What does green mean to me?
The EPEAT system has other flaws that could mislead consumers into thinking certain machines are greener -- or less green -- than they really are. First, the ratings criteria don't take into account all conceivable green features, such as built-in power management features, the absence of energy-drawing fans, or an overall reduction in materials used.
Second, by meeting criteria of questionable green value, products can earn enough points to achieve Gold status. One example I've cited in the past: Machines can earn additional points if they're compatible with an alternative energy charger -- even if the only charger available happens to be a $329 solar powered charger that weighs 22 pounds.
I should stress, at this point, that my intent is not to outright disparage and dismiss EPEAT; rather, I think it's an invaluable tool, overall, in helping to select a green computer or monitor for any organization. It's no surprise to me, in fact, that some companies and governmental bodies will purchase only systems that are EPEAT rated.
The important thing to remember, though, is that if you truly care about purchasing computers and monitors that meet particular green criteria, you should consider using the advanced search option on EPEAT. This will allow you to limit search results to only machines that meet your particular requirements. (Unfortunately, EPEAT doesn't let you search the registry based on system specs, just environmental criteria and, to a degree, monitor size.)
As a little experiment to demonstrate the value of EPEAT, I decided to browse the system for notebooks that met 18 specific criteria that I would deem important were I choosing systems for my business. Specifically, I wanted to see only systems that contained no intentionally added mercury (in light sources); cadmium; lead (in certain applications); nor hexavalent chromium. I also wanted the large plastic parts to be free of certain flame retardents and PVC. The notebook battery had to be free of lead, cadmium, and mercury.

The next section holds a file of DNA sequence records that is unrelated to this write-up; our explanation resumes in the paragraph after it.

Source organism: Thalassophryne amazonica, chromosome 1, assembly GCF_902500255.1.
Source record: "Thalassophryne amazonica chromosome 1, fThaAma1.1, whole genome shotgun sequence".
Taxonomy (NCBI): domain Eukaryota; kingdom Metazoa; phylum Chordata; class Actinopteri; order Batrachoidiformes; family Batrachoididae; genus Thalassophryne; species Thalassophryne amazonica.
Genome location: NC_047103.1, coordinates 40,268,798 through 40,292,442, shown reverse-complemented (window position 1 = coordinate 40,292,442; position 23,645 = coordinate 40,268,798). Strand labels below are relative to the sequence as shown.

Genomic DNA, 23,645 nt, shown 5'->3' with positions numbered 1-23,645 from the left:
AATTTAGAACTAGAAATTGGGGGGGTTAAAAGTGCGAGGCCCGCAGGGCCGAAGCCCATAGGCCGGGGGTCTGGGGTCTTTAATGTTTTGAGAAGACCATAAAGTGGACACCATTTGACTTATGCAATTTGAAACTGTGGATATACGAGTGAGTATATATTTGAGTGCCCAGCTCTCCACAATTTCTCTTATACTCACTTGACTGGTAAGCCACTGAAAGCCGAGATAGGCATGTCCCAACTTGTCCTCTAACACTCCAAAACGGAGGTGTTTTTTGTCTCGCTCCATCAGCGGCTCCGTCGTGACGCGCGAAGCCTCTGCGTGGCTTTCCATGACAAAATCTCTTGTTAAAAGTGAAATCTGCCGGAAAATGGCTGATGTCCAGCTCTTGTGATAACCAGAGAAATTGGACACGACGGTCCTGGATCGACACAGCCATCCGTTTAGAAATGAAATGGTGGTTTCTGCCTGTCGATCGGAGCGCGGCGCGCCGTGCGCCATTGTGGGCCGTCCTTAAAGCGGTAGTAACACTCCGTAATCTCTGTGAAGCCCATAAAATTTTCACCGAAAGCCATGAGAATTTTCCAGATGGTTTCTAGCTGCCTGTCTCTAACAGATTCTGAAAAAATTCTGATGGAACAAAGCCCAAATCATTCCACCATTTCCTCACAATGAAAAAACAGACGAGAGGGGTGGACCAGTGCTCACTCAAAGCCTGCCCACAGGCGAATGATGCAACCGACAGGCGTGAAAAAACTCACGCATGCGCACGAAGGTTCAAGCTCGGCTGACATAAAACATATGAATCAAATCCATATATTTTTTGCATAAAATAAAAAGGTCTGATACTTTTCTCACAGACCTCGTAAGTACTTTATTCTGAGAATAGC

Additionally, I wanted only machines built for easy disassembly and reuse. In EPEAT terms, that means computers that contain a reduced number of plastic material types. I wanted the plastic parts to be marked and easy to separate by type. I also wanted systems containing no molded- or glued-in metal -- or else metal that was easy to remove. Finally, I wanted the machine's parts to be, at a minimum, 90 percent reusable or recyclable.
In terms of product longevity, I wanted the notebooks that came up in my search to have a modular design, meaning that if I needed to replace or upgrade a part, I could do so easily on-site. Additionally, I opted for the requirement that the notebook vendor make available replacement parts (thus ensuring I could replace a damaged component easily).
Furthermore, I only wanted machines from vendors that audited their recycling vendors. My reasoning: When I send a machine back to a vendor for recycling, I want to be confident it will be disposed of properly and securely (both for the sake of the environment and my personal data).
Finally, for the sake of the planet, I wanted only machines that come in packaging that's at least 90 percent recyclable and made from a minimum of postconsumer materials. Additionally, I only wanted a machine that came from a vendor offering a packaging take-back program. That would save my employees the trouble of cleaning up a mess of packaging on the loading dock while (presumably) ensuring the materials end up recycled or reused.
I also restricted the search to machines with a screen size between 15 and 22 inches.
This search yielded 12 results in all, all of which were Gold-rated machines. Of that 12, six were from Apple, three were from Sony, and three were from ASUSTeK. Notably, a lot of vendors fail to include screen size data when they register their products, so it's entirely likely a heap of machines weren't included in my final results.
All in all, the lesson here is that EPEAT can be an invaluable tool for a company looking to equip its employees with eco-friendly hardware. Just be wary of any vendor who claims that they're the "greenest" because they have the most products in the registry, or the highest number of Gold-rated products, or the like. It doesn't matter so much what green means to them as what green means to you.
This story, "Does Apple Really Have the Greenest Notebooks? " was originally published by InfoWorld.